Let's set that aside for a moment and accept it as a premise. Does wWAR capture peak? If teams were really trying to capture peak performance, they'd try to match projected aging curves with player performance and get a group of players that peaked together. But wWAR captures ANY SEASON over 6.0 for triple value. Whether a player is 21, 27 or 40, they get credit for being over 6.0 WAR. An inconsistent production curve (relative to age) would be less valuable to a team if they were really trying to capture the peak years.

WAE Produces Some Mediocrity

Let's jump straight to a money quote:

I wonder if 3.0 is too low of a baseline, though. I mean, 2.0 WAR is generally considered league average. Shouldn't "excellence" start somewhere around 4.0 wins?

There's no real answer that follows the question but it's a critical one. What does "excellence" mean? (We'll get to the WAM threshold in a moment.) In 2004, Chris Carpenter pitched 182 innings with a 3.85 FIP. By WAE's measure, this counts as an "excellent" season (using fangraphs WAR). In 2008, Yadier Molina had 4.4 defensive runs and a .323 wOBA -- below the league average of .328 -- over 485 plate appearances but this would reach the "excellent" threshold.

WAM Further Illustrates the Arbitrary Nature of the wWAR Components

Those don't scream excellent to me but, more importantly, the way we're defining excellent is by grabbing numbers out of the air. The only way to exacerbate this is what happens with WAM:

so the average WAR for all MVP winners thoughout the history of the National League is 7.62. The average for all MVP winners in American League history also happens to be 7.62. My quick math tells me the average of the two of those is 7.62.


As that list shows, there are plenty of MVP winners that don't reach 7.62 WAR. Still, the fact that Willie Stargell won and MVP award with a 2.3 WAR season doesn't mean I should use that as my baseline either. So what baseline should I use for finding MVP-type seasons? I hesitate to use the average because, by definition, that means 50% of the players who did win the MVP award didn't even reach that level.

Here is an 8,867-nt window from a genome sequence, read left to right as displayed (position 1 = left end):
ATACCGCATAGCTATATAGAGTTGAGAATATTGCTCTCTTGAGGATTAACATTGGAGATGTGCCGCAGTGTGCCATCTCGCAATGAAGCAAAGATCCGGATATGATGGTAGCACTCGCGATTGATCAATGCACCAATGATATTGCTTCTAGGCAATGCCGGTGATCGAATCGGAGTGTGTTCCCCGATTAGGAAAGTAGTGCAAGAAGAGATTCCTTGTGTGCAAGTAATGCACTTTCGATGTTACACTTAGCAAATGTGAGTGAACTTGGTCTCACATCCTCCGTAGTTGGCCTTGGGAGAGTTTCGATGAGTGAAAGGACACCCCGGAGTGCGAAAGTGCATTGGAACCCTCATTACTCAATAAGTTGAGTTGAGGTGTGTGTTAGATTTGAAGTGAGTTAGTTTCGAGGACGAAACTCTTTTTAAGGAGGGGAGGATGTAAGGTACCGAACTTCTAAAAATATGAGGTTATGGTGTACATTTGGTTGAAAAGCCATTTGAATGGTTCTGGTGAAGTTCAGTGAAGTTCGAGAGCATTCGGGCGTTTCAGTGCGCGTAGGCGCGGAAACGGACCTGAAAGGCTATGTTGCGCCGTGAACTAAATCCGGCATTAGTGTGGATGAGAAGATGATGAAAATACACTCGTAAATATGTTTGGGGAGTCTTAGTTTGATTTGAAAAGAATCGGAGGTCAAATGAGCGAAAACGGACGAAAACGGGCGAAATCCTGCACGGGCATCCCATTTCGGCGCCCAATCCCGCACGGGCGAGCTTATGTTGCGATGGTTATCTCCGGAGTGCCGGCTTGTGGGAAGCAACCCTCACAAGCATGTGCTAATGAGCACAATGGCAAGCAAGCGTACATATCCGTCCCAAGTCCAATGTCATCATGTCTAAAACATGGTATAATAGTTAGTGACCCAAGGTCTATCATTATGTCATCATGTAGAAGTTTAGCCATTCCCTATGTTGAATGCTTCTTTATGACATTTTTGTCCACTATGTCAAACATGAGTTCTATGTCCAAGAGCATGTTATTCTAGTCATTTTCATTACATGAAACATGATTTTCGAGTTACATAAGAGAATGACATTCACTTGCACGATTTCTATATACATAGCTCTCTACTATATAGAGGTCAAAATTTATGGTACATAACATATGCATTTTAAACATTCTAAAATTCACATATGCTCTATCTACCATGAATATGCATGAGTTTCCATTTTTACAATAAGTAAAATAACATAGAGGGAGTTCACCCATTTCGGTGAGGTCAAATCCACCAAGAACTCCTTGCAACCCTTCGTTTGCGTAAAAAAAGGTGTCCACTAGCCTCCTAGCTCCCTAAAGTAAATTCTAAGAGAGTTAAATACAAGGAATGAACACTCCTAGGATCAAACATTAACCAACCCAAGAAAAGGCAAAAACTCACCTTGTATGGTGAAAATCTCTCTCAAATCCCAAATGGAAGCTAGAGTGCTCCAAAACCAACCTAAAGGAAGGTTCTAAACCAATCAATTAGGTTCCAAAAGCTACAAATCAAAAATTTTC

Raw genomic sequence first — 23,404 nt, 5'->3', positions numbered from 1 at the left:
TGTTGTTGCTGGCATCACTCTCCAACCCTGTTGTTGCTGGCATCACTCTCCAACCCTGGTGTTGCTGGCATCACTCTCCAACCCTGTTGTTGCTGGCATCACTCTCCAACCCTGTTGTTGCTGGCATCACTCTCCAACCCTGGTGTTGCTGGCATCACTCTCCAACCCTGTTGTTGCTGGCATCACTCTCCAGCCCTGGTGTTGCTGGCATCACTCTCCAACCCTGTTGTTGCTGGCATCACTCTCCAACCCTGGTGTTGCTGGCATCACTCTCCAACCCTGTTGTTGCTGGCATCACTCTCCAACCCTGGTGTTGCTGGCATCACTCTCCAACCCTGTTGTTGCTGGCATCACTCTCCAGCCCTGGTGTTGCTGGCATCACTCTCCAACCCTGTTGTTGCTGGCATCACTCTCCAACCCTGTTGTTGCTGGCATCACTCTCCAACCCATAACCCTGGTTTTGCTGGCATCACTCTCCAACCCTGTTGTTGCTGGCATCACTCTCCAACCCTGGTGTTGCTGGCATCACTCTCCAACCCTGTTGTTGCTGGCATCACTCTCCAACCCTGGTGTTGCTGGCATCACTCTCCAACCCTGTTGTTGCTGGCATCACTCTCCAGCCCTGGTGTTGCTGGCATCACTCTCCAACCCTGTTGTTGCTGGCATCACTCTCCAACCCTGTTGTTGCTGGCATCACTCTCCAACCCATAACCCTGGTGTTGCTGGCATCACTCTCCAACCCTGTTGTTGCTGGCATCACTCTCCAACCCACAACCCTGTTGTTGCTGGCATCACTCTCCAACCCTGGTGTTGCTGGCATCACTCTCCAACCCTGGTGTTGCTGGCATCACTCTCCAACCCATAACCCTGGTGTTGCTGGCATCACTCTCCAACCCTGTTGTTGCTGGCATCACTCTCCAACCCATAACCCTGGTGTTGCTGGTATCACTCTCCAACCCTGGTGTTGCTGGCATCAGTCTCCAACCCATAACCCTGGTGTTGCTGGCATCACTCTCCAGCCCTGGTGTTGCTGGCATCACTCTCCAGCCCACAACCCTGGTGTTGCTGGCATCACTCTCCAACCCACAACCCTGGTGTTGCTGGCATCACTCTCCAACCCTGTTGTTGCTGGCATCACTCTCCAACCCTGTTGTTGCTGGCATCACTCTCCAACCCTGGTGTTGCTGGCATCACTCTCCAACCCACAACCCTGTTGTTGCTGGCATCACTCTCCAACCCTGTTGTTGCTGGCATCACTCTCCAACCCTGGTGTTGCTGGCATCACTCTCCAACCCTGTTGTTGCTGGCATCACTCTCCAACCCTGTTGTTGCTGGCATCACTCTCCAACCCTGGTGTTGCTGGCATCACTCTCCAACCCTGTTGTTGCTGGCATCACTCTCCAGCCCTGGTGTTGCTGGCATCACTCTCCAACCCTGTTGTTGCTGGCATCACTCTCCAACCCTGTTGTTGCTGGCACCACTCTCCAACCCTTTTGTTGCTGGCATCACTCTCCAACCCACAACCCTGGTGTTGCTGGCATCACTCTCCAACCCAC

So, let's go back to my original baseline of 6.0 WAR. Of the 181 players who have won MVP awards in MLB history, 133 of them achieved a WAR of 6.0 or above. That's 73%. That, to me, sounds like a pretty good baseline.

The first issue to attack here is that, for years, MVP voting has been criticized as a poor approximate for the actual top performers in a league. Every awards season there are hundreds of blog posts about how player X got screwed or player Y should have been off a voter's ballot.  So we're starting from a rather unscientific approach of ranking players to find a threshold for what an "MVP" is.

To make matters worse, the threshold that seams obvious (average MVP WAR) is casually discarded. Instead, we want 73% of MVP award winners to get in. Why 73%? Frankly, it's because we all like round numbers and that's what 6.0 generated.  That's a terrible definition of a threshold in my opinion.

Alright Robot, What's Your Solution?

I don't have a concrete answer to that question. I applaud Adam for his ingenuity and legwork in compiling a stat to  better tackle the Hall of Fame worthiness of players. I do have a couple of questions/suggestions that may lead smarter people to an improved answer.